Hey there, time traveller!
This article was published 1/8/2013 (1064 days ago), so information in it may no longer be current.
HARARE, Zimbabwe - Allegations of vote-rigging flowed in Zimbabwe on Thursday, with reports of fake registration cards, voters turned away from the polls and people appearing on voters' lists four times with different IDs. Even before results were announced, the main opposition camp said longtime President Robert Mugabe stole the election, which his supporters denied.
Either way, the country faces fresh political uncertainty. Prime Minister Morgan Tsvangirai, the main challenger to Mugabe, said the elections on Wednesday were "null and void" due to violations in the voting process, and a poll monitoring group that is not affiliated with the state said the poll was compromised by a campaign to stop voters from casting ballots.
In the first official results announced by the state election commission late Thursday, Mugabe's party captured 28 of the 210 parliamentary seats, compared to three won by Tsvangirai's party. Most of those results came from Mugabe's rural strongholds.
The state election commission has promised a full tally of results by Monday.
The elections had posed one of the biggest challenges to Mugabe's 33-year grip on power on this former British colony, but claims by his opponents that the election was tainted and declarations of victory by the president's supporters suggested his political career was far from over.
Mugabe's party said Thursday it has withdrawn an unauthorized message on its Twitter feed claiming a resounding victory. The ZANU-PF party said it is awaiting the release of results by the state election commission, the only body allowed under the law to announce the outcome.
Tsvangirai boycotted a presidential run-off vote in 2008 to protest violence against supporters but said in the run-up this year he was confident Zimbabweans would vote for change, even in the most difficult conditions.
"The shoddy manner in which it has been conducted and the consequent illegitimacy of the result will plunge this country into a serious crisis," Tsvangirai said of the election Wednesday.
Tendai Biti, a top official in Tsvangirai's party, said even rural residents were told to pretend they were illiterate, and therefore had to be assisted in casting their ballots by officials loyal to Mugabe.
Rugare Gumbo, a spokesman for Mugabe's ZANU-PF party, said accusations of vote-rigging were false.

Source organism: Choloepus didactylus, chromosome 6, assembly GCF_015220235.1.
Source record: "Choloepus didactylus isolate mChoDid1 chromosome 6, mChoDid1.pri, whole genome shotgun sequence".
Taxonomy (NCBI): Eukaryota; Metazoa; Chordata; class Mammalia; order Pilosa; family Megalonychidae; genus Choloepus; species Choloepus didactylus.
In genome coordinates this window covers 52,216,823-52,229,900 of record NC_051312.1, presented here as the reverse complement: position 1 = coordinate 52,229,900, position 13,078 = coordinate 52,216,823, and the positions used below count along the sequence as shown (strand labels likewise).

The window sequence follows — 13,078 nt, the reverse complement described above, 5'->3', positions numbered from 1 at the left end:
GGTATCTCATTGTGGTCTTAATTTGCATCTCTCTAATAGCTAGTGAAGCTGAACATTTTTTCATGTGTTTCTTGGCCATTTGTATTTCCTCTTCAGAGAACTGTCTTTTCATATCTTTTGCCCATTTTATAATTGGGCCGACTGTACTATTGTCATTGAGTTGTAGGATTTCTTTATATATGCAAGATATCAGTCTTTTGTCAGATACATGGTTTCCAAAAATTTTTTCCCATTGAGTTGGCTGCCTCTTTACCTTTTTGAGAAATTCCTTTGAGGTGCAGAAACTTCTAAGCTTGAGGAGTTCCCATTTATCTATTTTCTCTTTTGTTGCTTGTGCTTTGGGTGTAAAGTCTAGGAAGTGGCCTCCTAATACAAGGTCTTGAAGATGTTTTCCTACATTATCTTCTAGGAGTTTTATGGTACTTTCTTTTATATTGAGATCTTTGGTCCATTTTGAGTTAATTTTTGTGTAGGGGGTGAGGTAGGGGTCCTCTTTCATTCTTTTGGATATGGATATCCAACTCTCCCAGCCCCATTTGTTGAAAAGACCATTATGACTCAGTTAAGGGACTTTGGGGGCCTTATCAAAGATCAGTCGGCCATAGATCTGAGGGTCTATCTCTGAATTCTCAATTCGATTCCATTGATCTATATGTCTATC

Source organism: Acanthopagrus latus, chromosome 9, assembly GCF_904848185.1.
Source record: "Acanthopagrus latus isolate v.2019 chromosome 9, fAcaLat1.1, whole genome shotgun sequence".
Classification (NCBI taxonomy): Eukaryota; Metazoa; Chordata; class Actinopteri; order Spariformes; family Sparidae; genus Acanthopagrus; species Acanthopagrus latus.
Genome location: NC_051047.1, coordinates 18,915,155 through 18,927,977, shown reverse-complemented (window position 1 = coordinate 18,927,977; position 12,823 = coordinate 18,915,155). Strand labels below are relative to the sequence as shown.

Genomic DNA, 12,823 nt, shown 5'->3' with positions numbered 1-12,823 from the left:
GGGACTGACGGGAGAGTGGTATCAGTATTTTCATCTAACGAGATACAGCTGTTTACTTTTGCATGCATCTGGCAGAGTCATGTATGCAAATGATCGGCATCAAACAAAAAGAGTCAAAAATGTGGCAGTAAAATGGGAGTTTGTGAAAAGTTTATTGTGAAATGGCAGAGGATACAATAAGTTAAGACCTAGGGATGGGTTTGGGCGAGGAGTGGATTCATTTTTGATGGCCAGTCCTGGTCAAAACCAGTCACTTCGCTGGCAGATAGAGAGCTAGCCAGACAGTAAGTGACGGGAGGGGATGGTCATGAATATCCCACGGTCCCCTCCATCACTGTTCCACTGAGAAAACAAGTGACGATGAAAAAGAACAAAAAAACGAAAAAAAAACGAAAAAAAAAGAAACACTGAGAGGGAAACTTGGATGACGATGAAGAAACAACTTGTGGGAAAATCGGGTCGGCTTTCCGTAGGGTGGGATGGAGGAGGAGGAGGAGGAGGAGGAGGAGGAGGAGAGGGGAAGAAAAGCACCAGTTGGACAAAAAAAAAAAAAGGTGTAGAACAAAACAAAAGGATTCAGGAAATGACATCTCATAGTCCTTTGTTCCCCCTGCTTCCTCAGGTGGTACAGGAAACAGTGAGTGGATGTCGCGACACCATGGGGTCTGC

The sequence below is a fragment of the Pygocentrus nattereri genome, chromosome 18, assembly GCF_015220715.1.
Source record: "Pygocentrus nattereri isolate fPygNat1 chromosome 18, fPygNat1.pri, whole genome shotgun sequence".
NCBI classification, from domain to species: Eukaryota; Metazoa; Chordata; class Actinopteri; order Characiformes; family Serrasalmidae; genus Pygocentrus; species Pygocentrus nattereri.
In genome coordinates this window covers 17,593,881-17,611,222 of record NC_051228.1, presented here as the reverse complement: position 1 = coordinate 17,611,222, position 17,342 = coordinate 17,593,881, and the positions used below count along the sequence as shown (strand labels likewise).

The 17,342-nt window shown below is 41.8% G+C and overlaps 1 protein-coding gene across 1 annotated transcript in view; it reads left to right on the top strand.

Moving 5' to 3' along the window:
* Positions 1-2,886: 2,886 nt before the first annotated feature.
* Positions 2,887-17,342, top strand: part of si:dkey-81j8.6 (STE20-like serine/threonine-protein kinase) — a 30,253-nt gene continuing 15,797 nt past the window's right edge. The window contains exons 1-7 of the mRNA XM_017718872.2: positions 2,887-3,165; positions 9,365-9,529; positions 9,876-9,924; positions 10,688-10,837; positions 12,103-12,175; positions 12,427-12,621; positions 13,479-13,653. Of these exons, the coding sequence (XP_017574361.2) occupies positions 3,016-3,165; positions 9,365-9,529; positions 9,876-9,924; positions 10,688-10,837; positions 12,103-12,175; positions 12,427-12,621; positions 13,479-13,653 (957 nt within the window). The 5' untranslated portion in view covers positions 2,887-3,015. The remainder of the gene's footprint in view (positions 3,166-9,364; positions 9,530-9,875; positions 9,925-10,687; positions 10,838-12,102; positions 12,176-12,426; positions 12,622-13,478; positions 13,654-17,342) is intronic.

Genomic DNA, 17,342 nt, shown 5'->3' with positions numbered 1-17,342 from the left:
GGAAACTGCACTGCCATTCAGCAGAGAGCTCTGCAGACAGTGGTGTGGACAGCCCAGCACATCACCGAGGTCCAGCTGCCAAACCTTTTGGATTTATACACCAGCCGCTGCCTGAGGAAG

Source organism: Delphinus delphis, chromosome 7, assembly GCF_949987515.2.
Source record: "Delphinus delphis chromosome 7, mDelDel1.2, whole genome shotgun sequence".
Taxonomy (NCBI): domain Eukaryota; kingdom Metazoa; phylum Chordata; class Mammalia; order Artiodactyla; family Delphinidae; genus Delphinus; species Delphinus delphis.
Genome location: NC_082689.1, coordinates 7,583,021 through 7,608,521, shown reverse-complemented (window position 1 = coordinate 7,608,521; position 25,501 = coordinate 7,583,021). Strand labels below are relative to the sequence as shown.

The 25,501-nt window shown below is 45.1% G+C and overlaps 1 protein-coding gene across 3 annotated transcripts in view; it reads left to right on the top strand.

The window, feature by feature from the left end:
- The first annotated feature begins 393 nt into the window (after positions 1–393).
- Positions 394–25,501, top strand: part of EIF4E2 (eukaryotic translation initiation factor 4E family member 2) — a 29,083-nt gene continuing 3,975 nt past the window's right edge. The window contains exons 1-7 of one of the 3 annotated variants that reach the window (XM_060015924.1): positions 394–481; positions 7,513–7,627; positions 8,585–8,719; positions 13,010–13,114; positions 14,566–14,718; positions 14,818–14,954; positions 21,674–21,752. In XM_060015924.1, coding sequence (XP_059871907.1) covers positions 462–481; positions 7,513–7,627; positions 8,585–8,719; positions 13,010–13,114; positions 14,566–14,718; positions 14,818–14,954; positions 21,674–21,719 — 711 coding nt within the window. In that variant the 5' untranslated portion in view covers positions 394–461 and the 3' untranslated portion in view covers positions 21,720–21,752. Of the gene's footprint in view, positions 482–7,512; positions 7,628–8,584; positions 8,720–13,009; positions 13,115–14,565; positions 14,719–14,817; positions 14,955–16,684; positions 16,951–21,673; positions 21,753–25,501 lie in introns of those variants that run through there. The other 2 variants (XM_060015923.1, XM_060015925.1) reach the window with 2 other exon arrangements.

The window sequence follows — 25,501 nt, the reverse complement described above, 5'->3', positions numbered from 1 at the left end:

"We dismiss these allegations with the contempt they deserve because there was absolutely no way of manipulating the system. There was no way of rigging the election," he said.
Zimbabweans braced for tense days ahead. Tsvangirai's party urged supporters not to take to the streets or gather at an open field nicknamed "Freedom Square," its main Harare rallying point, compared by many to Cairo's Tahrir Square, the focal point of Egyptian demonstrations since the ouster of President Hosni Mubarak in 2011.
The conditions in Zimbabwe are different, though. Mugabe has a strong support base, security forces have traditionally been quick to clamp down on overt dissent and after the 2008 election, Tsvangirai's Movement for Democratic Change joined Mugabe's ZANU-PF party in an uneasy coalition that was regionally brokered.
The coalition ended with the election on Wednesday.
The MDC said in a statement that it received "radical" calls from supporters reflecting "the frustration, hopelessness and anger in every one of us" to actively fight Mugabe's party.
"We understand the tears in everyone's eyes but we certainly do not believe in violence to resolve this," it said.
Tsvangirai's last campaign rally in the open field, opposite the main courthouse in downtown Harare, drew some 50,000 jubilant followers on Monday, in sharp contrast to Mugabe's austere, muted campaign gatherings.
Thabani Nyoni, a civic activist and top researcher at the Crisis in Zimbabwe Coalition, an alliance of 70 rights and pro-democracy groups, predicted that protests against election irregularities would likely emerge once official election results have been confirmed.
Voter Matthew Pfuri, a Harare car salesman, said he was shocked by early results coming from polling stations where, under electoral law, summaries are posted outside when initial vote-counting is complete. Mugabe supporters have claimed early, unconfirmed results show them with a decisive lead.
"Maybe it's a good outcome for Tsvangirai. People now know what they are up against and say this blatant abuse can't last much longer," Pfuri said.
Extra police, some in riot gear, were deployed in Harare. One truck of riot police was parked down the street from Tsvangirai's party headquarters.
"If Mugabe's party is celebrating a clean sweep in the elections, why are they sending out trucks of riot police?" asked Jonah Matanga, a nearby street vendor.
Solomon Zwana, head of the Zimbabwe Election Support Network, said it found a "wide range of problems" in the election and that the poll was compromised by a campaign to stop voters from casting ballots. The monitoring group says as many as 1 million out of more than 6 million eligible voters were not on voters' lists.